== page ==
Sociology सार्वजनिक
[search 0]
अधिक

Download the App!

show episodes
 
S
Sociology Staffroom

1
Sociology Staffroom

tutor2u Sociology

Unsubscribe
Unsubscribe
साप्ताहिक
 
Join Katie from tutor2u Sociology and our special guests for lively discussion, support and encouragement for all GCSE & A-Level Sociology teachers. The Sociology Staffroom podcast is suitable for every Sociology teacher. Whether you're an Early Career Teacher, have taught for many years, or somewhere in between!
 
S
SAGE Sociology

1
SAGE Sociology

SAGE Publications Ltd.

Unsubscribe
Unsubscribe
मासिक+
 
Welcome to the official free Podcast site from SAGE for Sociology. SAGE is a leading international publisher of journals, books, and electronic media for academic, educational, and professional markets with principal offices in Los Angeles, London, New Delhi, and Singapore.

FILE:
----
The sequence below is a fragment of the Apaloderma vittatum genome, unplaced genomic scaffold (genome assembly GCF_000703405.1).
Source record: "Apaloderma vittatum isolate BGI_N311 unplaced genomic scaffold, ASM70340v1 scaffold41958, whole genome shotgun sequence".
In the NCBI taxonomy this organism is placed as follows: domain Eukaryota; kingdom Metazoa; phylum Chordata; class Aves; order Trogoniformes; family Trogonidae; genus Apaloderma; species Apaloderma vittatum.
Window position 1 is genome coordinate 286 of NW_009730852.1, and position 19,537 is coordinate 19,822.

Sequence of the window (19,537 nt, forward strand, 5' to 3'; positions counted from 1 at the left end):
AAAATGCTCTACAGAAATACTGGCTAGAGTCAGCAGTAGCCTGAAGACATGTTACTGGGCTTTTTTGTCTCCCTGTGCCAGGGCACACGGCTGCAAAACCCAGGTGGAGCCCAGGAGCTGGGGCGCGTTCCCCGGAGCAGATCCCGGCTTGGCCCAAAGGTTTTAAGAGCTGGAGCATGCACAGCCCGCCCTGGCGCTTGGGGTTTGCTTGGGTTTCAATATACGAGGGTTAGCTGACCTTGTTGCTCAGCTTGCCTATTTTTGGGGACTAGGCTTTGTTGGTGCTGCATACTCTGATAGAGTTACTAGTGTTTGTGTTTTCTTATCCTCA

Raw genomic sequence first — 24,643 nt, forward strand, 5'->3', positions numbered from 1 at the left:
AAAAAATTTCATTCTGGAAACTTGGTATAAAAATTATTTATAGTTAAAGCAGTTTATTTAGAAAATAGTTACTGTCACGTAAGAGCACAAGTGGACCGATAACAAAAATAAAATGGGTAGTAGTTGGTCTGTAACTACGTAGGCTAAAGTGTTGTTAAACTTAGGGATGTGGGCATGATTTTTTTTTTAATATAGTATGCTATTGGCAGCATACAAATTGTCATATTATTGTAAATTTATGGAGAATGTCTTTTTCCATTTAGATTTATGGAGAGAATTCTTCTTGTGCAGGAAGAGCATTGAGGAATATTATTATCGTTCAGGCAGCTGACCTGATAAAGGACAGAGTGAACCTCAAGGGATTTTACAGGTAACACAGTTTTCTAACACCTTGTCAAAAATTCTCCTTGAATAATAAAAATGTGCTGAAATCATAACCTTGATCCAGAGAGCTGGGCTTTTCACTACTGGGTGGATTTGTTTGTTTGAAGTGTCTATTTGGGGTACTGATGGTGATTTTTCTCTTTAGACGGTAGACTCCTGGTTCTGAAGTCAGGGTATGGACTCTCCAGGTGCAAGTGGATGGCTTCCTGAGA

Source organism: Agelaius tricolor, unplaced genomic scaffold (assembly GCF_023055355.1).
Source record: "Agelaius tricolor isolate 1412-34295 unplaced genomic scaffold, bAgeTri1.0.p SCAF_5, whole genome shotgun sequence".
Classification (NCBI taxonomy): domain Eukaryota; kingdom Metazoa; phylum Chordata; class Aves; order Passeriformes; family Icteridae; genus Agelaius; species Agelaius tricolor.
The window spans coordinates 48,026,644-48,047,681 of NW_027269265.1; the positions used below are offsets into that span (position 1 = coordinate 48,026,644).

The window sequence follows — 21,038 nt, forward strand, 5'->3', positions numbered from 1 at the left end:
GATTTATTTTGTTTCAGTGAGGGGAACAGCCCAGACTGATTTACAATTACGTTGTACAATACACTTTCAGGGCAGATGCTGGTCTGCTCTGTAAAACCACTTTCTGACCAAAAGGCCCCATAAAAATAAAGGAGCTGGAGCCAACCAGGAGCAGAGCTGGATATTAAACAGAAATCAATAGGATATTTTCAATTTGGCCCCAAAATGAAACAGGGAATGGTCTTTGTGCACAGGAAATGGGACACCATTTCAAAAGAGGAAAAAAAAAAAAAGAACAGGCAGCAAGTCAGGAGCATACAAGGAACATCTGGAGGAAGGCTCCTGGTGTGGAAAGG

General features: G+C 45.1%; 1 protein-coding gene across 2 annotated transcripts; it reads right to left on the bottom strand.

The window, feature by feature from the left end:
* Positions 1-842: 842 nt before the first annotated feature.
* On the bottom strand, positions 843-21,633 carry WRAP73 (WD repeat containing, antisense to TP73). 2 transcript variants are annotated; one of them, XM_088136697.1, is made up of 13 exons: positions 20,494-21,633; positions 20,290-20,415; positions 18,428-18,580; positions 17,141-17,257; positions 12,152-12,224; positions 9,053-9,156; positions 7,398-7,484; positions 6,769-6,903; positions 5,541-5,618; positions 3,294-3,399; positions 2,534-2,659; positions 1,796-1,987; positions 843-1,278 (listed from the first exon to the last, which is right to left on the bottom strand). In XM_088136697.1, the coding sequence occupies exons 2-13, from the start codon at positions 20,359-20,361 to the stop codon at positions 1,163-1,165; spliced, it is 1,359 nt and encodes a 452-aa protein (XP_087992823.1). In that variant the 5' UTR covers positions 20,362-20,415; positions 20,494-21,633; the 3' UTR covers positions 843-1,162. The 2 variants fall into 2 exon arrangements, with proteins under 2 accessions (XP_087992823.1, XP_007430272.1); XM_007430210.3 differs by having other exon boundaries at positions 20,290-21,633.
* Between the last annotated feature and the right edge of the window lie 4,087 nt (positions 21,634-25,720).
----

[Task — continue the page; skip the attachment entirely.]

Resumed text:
Loading …
show series
 
Protest has been a key method of political claim-making in Jordan from the late Ottoman period to the present day. More than moments of rupture within normal-time politics, protests have been central to challenging state power, as well as reproducing it—and the spatial dynamics of protests play a central role in the construction of both state and s…
 
Author Kathryn Freeman Anderson discusses her article, "Racial-Ethnic Residential Clustering and Early COVID-19 Vaccine Allocations in Five Urban Texas Counties" published in the December 2022 issue of the Journal of Health and Social Behavior.
 
In this episode, Daniel Morrison interviews Elizabeth Popp-Berman from the University of Michigan Organization Studies. Her new book, Thinking Like an Economist: How Efficiency Replaced Equality in U.S. Public Policy, discusses how economic styles of thinking have come to dominate economic policy discussions.…
 
In this episode, Matthew talks to mark Brooks OBE about International Men's Day which takes place on the 19th November. Mark is a senior policy adviser on men and boys’ wellbeing and a national ambassador for International Men’s Day UK. You can visit www.ukmensday.org.uk and Marks’ personal website is www.mark-brooks.co.uk…